Gene prevents autism in mice
NEW YORK, May 13 (Reuters) The absence of a gene called Pten in mice results in a condition that is similar to autism in humans, according to a report in the journal Neuron.
The gene is part of a biochemical pathway that has been linked to cancer formation. Therefore, anticancer drugs that target this pathway may also have a role in treating autism.
Dr Luis F Parada from the University of Texas Southwestern Medical Center, Dallas, and colleagues used various lab techniques to delete Pten in the brains of mice and investigated the effects of the deletion.
Mutant mice exhibited a distinct pattern of behavioral abnormalities reminiscent of autism, the authors report, including defects in social interaction, maternal care, and sexual behavior.
Increased activity in response to sensory stimuli and sporadic seizures were also apparent in mutant mice, the results indicate, but mutant mice performed better than normal mice on a repetitive test of motor coordination.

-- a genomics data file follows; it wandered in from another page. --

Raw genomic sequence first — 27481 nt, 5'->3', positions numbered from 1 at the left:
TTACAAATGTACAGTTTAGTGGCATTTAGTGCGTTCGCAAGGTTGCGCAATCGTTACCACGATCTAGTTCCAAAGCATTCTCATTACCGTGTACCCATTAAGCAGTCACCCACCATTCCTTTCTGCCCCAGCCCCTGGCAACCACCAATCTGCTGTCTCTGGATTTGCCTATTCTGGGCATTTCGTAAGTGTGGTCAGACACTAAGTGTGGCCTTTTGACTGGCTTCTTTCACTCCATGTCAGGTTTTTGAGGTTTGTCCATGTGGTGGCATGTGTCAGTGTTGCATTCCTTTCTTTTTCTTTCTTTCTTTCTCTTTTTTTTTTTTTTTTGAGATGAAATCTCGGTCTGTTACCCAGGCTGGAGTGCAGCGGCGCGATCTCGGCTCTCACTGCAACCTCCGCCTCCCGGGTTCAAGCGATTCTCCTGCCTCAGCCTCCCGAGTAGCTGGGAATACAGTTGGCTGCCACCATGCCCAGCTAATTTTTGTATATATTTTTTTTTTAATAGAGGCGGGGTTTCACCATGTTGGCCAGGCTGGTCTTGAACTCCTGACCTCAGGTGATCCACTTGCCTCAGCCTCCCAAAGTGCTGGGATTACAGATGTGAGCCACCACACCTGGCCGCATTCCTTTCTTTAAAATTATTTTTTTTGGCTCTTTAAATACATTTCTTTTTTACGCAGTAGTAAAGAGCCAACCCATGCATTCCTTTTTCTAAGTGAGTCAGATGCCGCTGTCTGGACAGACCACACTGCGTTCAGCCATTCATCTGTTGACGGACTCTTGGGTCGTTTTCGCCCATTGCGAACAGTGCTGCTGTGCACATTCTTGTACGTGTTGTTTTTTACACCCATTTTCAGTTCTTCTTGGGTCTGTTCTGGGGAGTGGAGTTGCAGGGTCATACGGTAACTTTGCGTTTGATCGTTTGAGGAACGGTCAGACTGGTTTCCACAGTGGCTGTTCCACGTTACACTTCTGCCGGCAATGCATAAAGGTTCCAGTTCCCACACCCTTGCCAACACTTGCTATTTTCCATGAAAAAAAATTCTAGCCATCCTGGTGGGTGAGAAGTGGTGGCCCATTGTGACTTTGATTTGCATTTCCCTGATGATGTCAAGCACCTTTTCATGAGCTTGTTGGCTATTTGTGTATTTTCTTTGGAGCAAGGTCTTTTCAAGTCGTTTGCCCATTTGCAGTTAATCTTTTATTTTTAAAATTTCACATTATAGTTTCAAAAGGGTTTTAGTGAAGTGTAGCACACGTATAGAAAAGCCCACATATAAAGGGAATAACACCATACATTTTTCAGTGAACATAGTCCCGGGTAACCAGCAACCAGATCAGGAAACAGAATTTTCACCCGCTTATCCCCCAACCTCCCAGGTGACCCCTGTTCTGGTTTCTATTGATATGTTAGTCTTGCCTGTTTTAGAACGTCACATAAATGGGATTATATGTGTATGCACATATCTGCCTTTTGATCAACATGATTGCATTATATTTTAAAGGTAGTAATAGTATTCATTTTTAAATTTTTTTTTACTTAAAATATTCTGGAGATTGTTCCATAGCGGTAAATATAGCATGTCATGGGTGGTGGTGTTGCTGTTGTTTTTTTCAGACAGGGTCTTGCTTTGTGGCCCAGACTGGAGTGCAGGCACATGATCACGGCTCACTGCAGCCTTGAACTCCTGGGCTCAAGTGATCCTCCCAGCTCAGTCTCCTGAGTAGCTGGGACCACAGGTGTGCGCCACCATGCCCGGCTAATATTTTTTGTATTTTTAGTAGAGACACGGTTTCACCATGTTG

Lab testing showed that Pten deletion caused changes in the structure of nerve cells.
While the findings are certainly provocative, ''it should be emphasised that it is a mouse model and that the relationship between mouse behaviours and human behaviors is very difficult to establish,'' Parada told Reuters Health.
Whether or not the findings have direct relevance to autism, ''the experimental results described are intriguing and represent an important entry point to understanding the role of Pten in ''mature nerve cells of the brain and how it relates to behavioral disorders, note Dr. Joy M Greer and Dr. Anthony Wynshaw-Boris from the University of California San Diego School of Medicine, La Jolla, in a related commentary.
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